Bluetooth performance is equally stellar. Pairing was simple, and once paired the M05 stay locked on like a bloodhound. @iancraig10 mentioned placing his Bluetooth receiver in his house and using the M05 while wandering around his garden. I tried a similar test. I paired the M05 up with my iPhone, placed my iPhone in the middle of my house on street level, walked outside, shut the door, and started walking down the street. From past experience with Bluetooth devices, I didn't expect it to work once I left the house. Nope, I walked past my next door neighbor's house. Still going strong. I walked past the next house. Still going strong. Halfway through the next house, the signal finally cut out. I started walking back, and the M05 picked up again once I got to my next door neighbor's house. I was simply stunned with the range on these. Great job AUSDOM!
So what do I think of the M05? I like the basic design and rock-solid Bluetooth performance but am not enamored with the aesthetic choices. Sound is a mixed-bag. If you use these primarily in noisy environments and/or like a bass-forward sound signature, you might find the stock sound satisfactory. If you're listening in quieter environments and/or like a more balanced sound, you're going to want to take some time to play with EQ settings until you hone in on the right EQ curve for you. Is it a deal-breaker? Depends on your attitude towards EQ. After playing around with EQ settings on @Brooko's recommendation, these aren't a pair of headphones I'd be likely to use without EQ. Luckily, I've got a few apps on my iPhone with really good EQ modules. My streaming app, Deezer, also has an EQ module. It's admittedly very simple, but I quickly honed in on an EQ setting there that cleared up the M05 nicely. So if you're not afraid to EQ, you might want to give these a shot. If you're an EQ hater, pass these on by unless you love bass. 
I feel my rating of these deserves a little explanation. Stock sound is not stellar, but with EQ it's quite passable. Combine that with the extremely impressive battery life and Bluetooth performance, and I feel these are deserving of four stars. If I was rating them solely on sound and/or the battery life and Bluetooth performance weren't so good, I'd be rating these a 3-3.5. But man, the battery life and Bluetooth performance it's hard not to find thee a useful addition to your headphone arsenal!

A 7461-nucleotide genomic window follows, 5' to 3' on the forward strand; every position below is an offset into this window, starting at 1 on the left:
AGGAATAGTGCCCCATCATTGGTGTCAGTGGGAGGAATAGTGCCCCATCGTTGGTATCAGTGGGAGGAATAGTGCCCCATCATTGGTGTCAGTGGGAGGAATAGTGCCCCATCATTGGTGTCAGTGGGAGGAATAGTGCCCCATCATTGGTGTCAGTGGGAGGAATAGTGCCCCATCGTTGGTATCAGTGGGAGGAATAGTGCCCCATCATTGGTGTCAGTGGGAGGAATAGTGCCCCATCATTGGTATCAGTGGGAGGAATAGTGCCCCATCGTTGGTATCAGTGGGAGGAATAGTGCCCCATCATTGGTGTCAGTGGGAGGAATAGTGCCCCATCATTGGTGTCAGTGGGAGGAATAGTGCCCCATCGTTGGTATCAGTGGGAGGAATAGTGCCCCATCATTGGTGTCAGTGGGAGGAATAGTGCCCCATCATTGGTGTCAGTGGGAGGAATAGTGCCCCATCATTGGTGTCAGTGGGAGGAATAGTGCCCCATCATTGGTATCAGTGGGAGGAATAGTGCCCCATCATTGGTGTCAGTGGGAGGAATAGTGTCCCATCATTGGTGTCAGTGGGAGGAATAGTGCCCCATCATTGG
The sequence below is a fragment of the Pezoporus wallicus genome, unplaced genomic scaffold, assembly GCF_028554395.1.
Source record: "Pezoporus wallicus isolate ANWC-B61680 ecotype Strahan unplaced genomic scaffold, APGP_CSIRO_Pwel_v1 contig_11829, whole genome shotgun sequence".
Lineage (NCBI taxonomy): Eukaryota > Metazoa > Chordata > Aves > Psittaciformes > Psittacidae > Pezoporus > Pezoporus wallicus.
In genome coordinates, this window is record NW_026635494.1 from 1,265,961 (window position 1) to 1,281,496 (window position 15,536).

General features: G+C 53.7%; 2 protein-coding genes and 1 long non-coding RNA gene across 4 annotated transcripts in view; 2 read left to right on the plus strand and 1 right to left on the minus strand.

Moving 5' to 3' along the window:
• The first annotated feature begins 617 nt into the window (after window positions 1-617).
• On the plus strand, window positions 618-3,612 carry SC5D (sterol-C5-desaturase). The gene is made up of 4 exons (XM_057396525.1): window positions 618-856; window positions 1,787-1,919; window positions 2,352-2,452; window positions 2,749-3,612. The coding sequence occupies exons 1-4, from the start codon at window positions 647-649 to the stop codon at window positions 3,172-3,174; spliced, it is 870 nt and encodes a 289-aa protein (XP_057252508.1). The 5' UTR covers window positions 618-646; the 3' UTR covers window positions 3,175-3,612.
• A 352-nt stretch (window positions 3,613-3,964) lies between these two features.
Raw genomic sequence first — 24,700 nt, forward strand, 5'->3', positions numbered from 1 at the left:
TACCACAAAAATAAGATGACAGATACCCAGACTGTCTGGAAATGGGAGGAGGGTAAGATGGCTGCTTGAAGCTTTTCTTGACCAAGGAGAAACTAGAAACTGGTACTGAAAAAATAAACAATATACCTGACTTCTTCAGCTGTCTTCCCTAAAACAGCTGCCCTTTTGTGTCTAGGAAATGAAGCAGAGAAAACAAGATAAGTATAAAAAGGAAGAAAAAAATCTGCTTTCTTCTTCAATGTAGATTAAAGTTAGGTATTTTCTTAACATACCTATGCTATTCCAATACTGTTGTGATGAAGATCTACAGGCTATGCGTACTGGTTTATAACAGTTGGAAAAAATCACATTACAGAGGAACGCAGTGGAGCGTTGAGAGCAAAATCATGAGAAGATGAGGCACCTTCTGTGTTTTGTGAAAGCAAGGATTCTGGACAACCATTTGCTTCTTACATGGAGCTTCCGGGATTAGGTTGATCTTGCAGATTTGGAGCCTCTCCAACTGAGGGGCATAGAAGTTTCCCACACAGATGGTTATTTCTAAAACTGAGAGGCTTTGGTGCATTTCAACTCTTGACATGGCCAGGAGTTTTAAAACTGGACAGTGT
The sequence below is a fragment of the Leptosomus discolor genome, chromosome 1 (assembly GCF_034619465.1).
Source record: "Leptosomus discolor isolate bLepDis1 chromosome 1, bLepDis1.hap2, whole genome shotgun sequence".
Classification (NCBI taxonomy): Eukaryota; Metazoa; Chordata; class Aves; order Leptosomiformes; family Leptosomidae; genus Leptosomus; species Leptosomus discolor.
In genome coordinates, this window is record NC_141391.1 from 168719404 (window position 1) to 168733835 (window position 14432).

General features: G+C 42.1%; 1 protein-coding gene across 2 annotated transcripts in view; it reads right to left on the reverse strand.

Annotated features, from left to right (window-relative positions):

I just want to point out that as of this review, these headphones are on sale for the unbelievably good price of ~$46 on Amazon. At that price, I can only recommend you grab up a pair and see if they're for you. Such a low price of entry for headphones with this high level of utility. Do yourself a favor and give them a shot.
I hope you found this useful and would like to give a hearty thanks to @Ausdom Audio for giving several members of the Head-Fi community a chance to review the M05. AUSDOM has proven they've got  a lot of potential. With a little more attention to tuning, they're going to have real winners on their hands!
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Graet review and nice photos, thanks for sharing. 
I got them today.. I was goin to send them back since i started to play with EQ, something I usually dont like to do and they started to be really ok


Headphoneus Supremus
Pros: Smooth sound- good looking- comfortable- well built
Cons: Controls at the bottom take some getting used to- not much else
A new company I had not heard of previously , Ausdom are likely to become familiar to many headfiers if this wireless headphone is anything to go by.  I have been part of the worldwide review tour of the ausdom M05 and was sent an entirely new model direct from Hong Kong for evaluation.